Jackson Noble

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Apparently, he wasn’t.

I’d known Jackson for five years and considered him a friend. I’d seen him stand tall against some fierce and foul beasts that spilled out of the Hollow on a cold night in November.

When I caught up with him, he was sitting in front of his fireplace with a glass of brandy in hand and a pistol on his lap.

Only his eyes moved when I stepped into the room, one of my Colts at the ready.

“Jackson,” I nodded and took a seat across from him.

He offered a tired smile, raised the glass to his lips and drained the liquor. For a moment, he considered the snifter, shrugged, and then tossed it into the fireplace with barely enough force to clear the fender. As the snifter rolled to a stop, he looked at me.

“I take you’re here to exact some measure of revenge for a tree?” there was a dry, bitter tone to his words.

“Aye, that’s about the size of it, Jackson.”

“I’m surprised you didn’t shoot me when you stepped in.”

I offered him a grim smile. “I want the name of the man who you’re selling my friend to.”

Jackson raised an eyebrow. “You really did consider that damnable tree your friend?”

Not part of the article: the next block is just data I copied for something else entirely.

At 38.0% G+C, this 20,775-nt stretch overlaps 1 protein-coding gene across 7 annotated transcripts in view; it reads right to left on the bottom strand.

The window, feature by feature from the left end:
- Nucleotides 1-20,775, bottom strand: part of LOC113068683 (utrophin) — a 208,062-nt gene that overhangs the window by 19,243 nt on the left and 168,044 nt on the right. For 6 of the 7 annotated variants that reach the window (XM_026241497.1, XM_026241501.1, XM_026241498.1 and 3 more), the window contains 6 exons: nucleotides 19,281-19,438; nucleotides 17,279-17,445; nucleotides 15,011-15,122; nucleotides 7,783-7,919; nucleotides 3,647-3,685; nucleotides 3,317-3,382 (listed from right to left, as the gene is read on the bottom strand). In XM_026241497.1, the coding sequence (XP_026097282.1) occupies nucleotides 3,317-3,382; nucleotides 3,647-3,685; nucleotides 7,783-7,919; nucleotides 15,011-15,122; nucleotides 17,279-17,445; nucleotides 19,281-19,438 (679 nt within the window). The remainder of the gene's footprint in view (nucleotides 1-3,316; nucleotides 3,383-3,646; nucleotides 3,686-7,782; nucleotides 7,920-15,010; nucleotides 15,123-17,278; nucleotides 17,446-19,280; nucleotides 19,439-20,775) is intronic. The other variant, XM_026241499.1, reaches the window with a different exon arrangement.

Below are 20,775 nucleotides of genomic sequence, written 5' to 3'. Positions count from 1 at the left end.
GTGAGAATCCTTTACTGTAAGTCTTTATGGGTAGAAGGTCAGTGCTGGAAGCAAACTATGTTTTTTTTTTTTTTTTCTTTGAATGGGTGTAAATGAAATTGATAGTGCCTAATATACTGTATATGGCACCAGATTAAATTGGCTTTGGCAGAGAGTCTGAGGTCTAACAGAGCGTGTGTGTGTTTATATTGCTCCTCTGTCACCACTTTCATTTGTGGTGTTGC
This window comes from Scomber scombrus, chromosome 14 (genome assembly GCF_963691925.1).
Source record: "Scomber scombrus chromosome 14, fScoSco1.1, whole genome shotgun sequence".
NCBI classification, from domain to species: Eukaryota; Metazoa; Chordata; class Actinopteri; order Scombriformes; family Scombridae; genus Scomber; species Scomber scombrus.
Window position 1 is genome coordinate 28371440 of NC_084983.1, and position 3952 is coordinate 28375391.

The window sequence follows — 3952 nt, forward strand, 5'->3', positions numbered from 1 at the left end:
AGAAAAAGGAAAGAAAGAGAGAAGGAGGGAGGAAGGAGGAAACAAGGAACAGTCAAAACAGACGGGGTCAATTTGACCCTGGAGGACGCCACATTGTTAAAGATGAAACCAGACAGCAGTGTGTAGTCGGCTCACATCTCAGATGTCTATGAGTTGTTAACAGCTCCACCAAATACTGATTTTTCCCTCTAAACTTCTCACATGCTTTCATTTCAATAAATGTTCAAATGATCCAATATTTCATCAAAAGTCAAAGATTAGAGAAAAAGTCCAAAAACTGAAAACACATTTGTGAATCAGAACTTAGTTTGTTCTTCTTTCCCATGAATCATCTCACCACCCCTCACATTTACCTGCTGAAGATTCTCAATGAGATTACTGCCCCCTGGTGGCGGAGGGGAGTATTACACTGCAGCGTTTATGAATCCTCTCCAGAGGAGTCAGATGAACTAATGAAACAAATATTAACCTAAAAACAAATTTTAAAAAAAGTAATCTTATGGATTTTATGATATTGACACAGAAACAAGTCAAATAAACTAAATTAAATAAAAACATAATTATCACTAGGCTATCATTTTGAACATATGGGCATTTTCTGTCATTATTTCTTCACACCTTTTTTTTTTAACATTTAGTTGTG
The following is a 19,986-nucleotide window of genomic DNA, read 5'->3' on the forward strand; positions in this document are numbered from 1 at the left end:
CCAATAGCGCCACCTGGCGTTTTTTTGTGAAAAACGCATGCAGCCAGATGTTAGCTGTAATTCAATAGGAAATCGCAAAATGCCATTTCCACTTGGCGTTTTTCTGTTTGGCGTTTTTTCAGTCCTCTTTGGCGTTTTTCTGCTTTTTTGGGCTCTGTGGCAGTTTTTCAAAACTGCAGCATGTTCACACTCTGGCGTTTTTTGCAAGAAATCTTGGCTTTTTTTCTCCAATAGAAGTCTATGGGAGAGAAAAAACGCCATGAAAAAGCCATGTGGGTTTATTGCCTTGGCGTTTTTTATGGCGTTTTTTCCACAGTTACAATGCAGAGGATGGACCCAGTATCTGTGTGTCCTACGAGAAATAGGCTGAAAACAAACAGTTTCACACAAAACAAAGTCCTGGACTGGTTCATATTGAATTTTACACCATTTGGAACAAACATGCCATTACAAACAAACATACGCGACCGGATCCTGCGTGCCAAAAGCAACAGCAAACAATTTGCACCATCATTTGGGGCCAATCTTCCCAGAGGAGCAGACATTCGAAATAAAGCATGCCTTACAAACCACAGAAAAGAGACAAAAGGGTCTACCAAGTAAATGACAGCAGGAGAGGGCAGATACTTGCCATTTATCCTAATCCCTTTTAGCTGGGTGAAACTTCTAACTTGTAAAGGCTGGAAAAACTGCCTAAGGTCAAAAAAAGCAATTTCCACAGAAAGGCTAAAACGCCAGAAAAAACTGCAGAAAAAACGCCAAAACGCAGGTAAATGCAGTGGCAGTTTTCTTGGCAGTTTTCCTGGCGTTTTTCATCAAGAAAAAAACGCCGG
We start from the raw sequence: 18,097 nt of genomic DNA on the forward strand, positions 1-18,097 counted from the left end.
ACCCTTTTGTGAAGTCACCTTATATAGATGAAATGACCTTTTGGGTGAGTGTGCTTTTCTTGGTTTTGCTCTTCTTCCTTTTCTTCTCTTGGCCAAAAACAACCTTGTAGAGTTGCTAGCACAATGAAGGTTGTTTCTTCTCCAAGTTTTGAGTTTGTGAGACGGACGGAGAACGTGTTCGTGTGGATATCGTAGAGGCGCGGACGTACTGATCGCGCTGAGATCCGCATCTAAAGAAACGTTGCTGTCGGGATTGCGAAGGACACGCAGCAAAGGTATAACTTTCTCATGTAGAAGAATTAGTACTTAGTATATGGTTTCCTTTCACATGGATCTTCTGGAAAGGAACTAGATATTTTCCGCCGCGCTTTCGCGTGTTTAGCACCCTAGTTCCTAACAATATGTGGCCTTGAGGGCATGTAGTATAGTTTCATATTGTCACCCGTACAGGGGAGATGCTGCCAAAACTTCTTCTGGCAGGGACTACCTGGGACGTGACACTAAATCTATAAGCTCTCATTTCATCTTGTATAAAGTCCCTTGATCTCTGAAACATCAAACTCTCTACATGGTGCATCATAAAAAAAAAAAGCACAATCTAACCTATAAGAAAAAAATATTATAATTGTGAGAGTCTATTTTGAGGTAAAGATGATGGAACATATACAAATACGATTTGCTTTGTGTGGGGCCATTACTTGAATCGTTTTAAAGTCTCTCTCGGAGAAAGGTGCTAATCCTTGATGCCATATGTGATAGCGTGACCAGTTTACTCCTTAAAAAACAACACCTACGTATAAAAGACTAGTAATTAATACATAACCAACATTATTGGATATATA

“I did,” I answered. “I’ll be planting a few of his saplings in his honor.”

Jackson paled. “I’ll not be food for a tree.”

“You’ve no choice in the matter. The only choice you have here, Jackson, is how you die. Fast and easy. Slow and hard. It’s up to you.”

He shook his head. “I didn’t think it would come to this.”

“You murdered my friend, and you’re selling his body. And you didn’t think it would come to this?” I laughed. “Did you know me at all, Jackson Noble?”

“I thought I did,” he whispered, licking his lips nervously, fingers twitching as they moved towards the pistol.

“Lift that pistol, Jackson,” I snapped, “and I’ll show you what it means to die hard.”

He stiffened and then pushed the pistol onto the floor, kicking the revolver away.

“Who am I looking for, and where does he live?” I asked.

“His name is Tad Langer,” Jackson answered. “He lives up in Pepperell. Duncan –”

I put a bullet in his right eye, and he slumped out of the chair.

I stood up and left the house.

Langer wouldn’t have a choice.

He’d die slow.

#trees #horrorstories

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Nicholas Efstathiou

Husband, father, and writer.

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